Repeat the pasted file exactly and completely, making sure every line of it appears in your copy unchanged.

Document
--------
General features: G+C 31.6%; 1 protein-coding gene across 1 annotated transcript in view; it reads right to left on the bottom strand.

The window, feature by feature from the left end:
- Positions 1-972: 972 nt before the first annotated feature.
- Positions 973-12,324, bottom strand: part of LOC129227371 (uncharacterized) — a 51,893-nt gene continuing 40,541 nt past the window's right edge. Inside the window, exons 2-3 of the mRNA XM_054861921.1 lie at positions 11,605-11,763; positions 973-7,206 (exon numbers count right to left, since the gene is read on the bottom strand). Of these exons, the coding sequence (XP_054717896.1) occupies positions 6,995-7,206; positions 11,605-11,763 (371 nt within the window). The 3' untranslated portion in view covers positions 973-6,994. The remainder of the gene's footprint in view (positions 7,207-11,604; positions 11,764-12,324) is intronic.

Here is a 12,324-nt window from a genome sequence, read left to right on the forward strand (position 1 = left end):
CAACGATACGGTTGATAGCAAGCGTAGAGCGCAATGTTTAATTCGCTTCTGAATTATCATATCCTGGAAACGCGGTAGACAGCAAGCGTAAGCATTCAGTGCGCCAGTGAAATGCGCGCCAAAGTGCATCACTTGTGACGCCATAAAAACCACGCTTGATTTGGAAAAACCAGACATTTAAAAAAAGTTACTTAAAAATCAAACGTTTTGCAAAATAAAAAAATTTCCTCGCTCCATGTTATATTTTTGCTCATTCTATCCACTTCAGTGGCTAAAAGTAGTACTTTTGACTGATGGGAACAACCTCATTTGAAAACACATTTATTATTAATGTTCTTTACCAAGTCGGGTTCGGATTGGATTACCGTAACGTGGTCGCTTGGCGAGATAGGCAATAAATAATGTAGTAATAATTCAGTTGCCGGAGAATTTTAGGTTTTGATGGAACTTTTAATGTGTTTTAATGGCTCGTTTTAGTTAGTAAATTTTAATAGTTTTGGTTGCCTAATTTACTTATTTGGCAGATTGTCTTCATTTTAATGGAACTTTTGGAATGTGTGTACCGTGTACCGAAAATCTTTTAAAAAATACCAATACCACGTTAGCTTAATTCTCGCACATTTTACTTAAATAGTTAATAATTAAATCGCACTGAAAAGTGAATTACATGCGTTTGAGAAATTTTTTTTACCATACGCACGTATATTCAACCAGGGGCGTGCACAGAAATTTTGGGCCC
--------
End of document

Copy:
General features: G+C 31.6%; 1 protein-coding gene across 1 annotated transcript in view; it reads right to left on the bottom strand.

The window, feature by feature from the left end:
- Positions 1-972: 972 nt before the first annotated feature.
- Positions 973-12,324, bottom strand: part of LOC129227371 (uncharacterized) — a 51,893-nt gene continuing 40,541 nt past the window's right edge. Inside the window, exons 2-3 of the mRNA XM_054861921.1 lie at positions 11,605-11,763; positions 973-7,206 (exon numbers count right to left, since the gene is read on the bottom strand). Of these exons, the coding sequence (XP_054717896.1) occupies positions 6,995-7,206; positions 11,605-11,763 (371 nt within the window). The 3' untranslated portion in view covers positions 973-6,994. The remainder of the gene's footprint in view (positions 7,207-11,604; positions 11,764-12,324) is intronic.

Here is a 12,324-nt window from a genome sequence, read left to right on the forward strand (position 1 = left end):
CAACGATACGGTTGATAGCAAGCGTAGAGCGCAATGTTTAATTCGCTTCTGAATTATCATATCCTGGAAACGCGGTAGACAGCAAGCGTAAGCATTCAGTGCGCCAGTGAAATGCGCGCCAAAGTGCATCACTTGTGACGCCATAAAAACCACGCTTGATTTGGAAAAACCAGACATTTAAAAAAAGTTACTTAAAAATCAAACGTTTTGCAAAATAAAAAAATTTCCTCGCTCCATGTTATATTTTTGCTCATTCTATCCACTTCAGTGGCTAAAAGTAGTACTTTTGACTGATGGGAACAACCTCATTTGAAAACACATTTATTATTAATGTTCTTTACCAAGTCGGGTTCGGATTGGATTACCGTAACGTGGTCGCTTGGCGAGATAGGCAATAAATAATGTAGTAATAATTCAGTTGCCGGAGAATTTTAGGTTTTGATGGAACTTTTAATGTGTTTTAATGGCTCGTTTTAGTTAGTAAATTTTAATAGTTTTGGTTGCCTAATTTACTTATTTGGCAGATTGTCTTCATTTTAATGGAACTTTTGGAATGTGTGTACCGTGTACCGAAAATCTTTTAAAAAATACCAATACCACGTTAGCTTAATTCTCGCACATTTTACTTAAATAGTTAATAATTAAATCGCACTGAAAAGTGAATTACATGCGTTTGAGAAATTTTTTTTACCATACGCACGTATATTCAACCAGGGGCGTGCACAGAAATTTTGGGCCC